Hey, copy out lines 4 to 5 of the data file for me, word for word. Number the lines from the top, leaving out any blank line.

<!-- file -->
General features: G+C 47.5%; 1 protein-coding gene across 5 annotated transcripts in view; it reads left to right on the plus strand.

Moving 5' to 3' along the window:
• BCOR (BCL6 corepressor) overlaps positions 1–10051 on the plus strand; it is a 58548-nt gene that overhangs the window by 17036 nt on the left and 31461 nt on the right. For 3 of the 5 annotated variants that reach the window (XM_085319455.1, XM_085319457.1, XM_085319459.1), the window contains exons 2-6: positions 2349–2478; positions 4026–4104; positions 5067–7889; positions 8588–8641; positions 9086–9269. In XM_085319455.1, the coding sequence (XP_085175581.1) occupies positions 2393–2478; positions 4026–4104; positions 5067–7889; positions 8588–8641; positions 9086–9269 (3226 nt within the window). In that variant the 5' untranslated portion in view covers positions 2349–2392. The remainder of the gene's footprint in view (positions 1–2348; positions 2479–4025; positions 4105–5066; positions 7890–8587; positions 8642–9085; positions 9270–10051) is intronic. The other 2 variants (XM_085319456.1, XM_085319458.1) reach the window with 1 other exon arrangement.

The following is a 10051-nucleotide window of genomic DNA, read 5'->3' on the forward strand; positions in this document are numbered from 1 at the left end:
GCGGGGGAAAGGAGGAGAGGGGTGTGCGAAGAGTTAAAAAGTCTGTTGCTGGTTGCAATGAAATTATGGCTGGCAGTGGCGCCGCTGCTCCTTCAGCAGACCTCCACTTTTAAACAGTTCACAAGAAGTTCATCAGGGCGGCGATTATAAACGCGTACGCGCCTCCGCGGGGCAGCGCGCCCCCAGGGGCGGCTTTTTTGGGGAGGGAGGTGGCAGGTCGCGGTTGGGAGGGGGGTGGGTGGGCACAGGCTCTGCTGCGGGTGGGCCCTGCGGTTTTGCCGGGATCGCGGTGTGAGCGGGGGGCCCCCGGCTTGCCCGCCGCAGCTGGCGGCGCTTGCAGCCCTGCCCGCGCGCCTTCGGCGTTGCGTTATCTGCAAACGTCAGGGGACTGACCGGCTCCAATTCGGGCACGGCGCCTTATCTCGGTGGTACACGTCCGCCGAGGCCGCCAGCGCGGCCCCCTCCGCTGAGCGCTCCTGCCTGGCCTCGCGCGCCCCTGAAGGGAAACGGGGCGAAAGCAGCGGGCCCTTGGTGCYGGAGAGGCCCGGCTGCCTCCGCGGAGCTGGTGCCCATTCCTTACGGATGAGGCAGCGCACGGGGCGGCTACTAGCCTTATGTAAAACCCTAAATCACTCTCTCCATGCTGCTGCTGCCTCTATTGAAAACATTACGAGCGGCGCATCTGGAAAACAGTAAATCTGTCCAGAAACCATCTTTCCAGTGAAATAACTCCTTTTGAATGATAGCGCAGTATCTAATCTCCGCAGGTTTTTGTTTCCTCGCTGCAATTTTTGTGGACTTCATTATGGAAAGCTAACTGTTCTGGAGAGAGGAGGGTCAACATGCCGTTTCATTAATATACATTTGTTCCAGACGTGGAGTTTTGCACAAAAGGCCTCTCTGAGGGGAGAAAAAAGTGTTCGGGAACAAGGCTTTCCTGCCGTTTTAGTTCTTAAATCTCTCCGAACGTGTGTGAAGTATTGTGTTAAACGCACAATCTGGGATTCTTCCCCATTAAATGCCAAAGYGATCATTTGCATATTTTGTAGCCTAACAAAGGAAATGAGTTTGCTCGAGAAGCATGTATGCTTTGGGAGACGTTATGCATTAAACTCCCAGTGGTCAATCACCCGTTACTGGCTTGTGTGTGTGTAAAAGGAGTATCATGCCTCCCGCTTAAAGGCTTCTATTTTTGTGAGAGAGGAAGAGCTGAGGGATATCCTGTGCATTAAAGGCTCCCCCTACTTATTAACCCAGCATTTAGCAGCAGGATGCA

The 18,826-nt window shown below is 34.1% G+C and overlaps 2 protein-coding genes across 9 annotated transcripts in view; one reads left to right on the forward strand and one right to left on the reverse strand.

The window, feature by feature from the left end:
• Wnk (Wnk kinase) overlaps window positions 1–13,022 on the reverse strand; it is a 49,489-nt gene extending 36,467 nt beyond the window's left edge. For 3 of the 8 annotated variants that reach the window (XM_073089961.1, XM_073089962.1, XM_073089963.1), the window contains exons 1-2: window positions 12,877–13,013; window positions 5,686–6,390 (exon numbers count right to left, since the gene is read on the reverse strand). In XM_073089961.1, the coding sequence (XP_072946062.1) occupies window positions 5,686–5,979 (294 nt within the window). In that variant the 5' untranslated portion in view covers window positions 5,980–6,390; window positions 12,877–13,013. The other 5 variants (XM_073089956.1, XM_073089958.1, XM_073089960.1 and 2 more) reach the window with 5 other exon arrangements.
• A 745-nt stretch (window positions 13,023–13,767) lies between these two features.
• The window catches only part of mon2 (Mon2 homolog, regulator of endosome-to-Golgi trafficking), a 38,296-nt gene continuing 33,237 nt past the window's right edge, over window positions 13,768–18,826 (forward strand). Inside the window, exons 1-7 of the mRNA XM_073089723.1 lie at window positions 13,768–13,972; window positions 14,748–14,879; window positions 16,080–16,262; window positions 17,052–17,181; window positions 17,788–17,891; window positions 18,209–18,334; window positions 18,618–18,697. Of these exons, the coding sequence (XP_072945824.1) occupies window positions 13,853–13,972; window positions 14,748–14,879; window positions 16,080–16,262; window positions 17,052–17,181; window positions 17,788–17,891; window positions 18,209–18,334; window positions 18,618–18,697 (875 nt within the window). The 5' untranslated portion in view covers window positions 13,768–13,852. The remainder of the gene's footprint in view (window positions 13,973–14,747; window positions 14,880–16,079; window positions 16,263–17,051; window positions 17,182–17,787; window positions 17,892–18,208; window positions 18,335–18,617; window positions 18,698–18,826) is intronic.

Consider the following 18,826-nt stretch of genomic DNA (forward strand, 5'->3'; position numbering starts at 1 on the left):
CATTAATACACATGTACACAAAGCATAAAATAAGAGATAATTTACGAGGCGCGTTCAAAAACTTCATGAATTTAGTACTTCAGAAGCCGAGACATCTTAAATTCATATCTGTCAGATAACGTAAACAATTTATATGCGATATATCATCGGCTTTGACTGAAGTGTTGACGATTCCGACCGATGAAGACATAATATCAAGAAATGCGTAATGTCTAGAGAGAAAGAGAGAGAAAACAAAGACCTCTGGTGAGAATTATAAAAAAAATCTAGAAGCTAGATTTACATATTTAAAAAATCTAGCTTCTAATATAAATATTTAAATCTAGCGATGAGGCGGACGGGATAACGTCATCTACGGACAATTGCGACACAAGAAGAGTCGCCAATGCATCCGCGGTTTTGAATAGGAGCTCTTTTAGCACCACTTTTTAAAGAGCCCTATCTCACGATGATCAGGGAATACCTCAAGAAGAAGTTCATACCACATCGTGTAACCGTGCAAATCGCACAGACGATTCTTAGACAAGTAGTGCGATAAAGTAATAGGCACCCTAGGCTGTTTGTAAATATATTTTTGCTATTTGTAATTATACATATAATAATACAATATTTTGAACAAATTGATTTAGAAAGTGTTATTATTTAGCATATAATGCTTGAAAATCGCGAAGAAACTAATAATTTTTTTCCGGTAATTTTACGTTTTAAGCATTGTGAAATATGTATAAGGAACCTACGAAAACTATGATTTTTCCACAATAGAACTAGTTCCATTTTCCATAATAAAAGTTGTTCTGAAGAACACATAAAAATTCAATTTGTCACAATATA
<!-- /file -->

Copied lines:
The following is a 10051-nucleotide window of genomic DNA, read 5'->3' on the forward strand; positions in this document are numbered from 1 at the left end:
GCGGGGGAAAGGAGGAGAGGGGTGTGCGAAGAGTTAAAAAGTCTGTTGCTGGTTGCAATGAAATTATGGCTGGCAGTGGCGCCGCTGCTCCTTCAGCAGACCTCCACTTTTAAACAGTTCACAAGAAGTTCATCAGGGCGGCGATTATAAACGCGTACGCGCCTCCGCGGGGCAGCGCGCCCCCAGGGGCGGCTTTTTTGGGGAGGGAGGTGGCAGGTCGCGGTTGGGAGGGGGGTGGGTGGGCACAGGCTCTGCTGCGGGTGGGCCCTGCGGTTTTGCCGGGATCGCGGTGTGAGCGGGGGGCCCCCGGCTTGCCCGCCGCAGCTGGCGGCGCTTGCAGCCCTGCCCGCGCGCCTTCGGCGTTGCGTTATCTGCAAACGTCAGGGGACTGACCGGCTCCAATTCGGGCACGGCGCCTTATCTCGGTGGTACACGTCCGCCGAGGCCGCCAGCGCGGCCCCCTCCGCTGAGCGCTCCTGCCTGGCCTCGCGCGCCCCTGAAGGGAAACGGGGCGAAAGCAGCGGGCCCTTGGTGCYGGAGAGGCCCGGCTGCCTCCGCGGAGCTGGTGCCCATTCCTTACGGATGAGGCAGCGCACGGGGCGGCTACTAGCCTTATGTAAAACCCTAAATCACTCTCTCCATGCTGCTGCTGCCTCTATTGAAAACATTACGAGCGGCGCATCTGGAAAACAGTAAATCTGTCCAGAAACCATCTTTCCAGTGAAATAACTCCTTTTGAATGATAGCGCAGTATCTAATCTCCGCAGGTTTTTGTTTCCTCGCTGCAATTTTTGTGGACTTCATTATGGAAAGCTAACTGTTCTGGAGAGAGGAGGGTCAACATGCCGTTTCATTAATATACATTTGTTCCAGACGTGGAGTTTTGCACAAAAGGCCTCTCTGAGGGGAGAAAAAAGTGTTCGGGAACAAGGCTTTCCTGCCGTTTTAGTTCTTAAATCTCTCCGAACGTGTGTGAAGTATTGTGTTAAACGCACAATCTGGGATTCTTCCCCATTAAATGCCAAAGYGATCATTTGCATATTTTGTAGCCTAACAAAGGAAATGAGTTTGCTCGAGAAGCATGTATGCTTTGGGAGACGTTATGCATTAAACTCCCAGTGGTCAATCACCCGTTACTGGCTTGTGTGTGTGTAAAAGGAGTATCATGCCTCCCGCTTAAAGGCTTCTATTTTTGTGAGAGAGGAAGAGCTGAGGGATATCCTGTGCATTAAAGGCTCCCCCTACTTATTAACCCAGCATTTAGCAGCAGGATGCA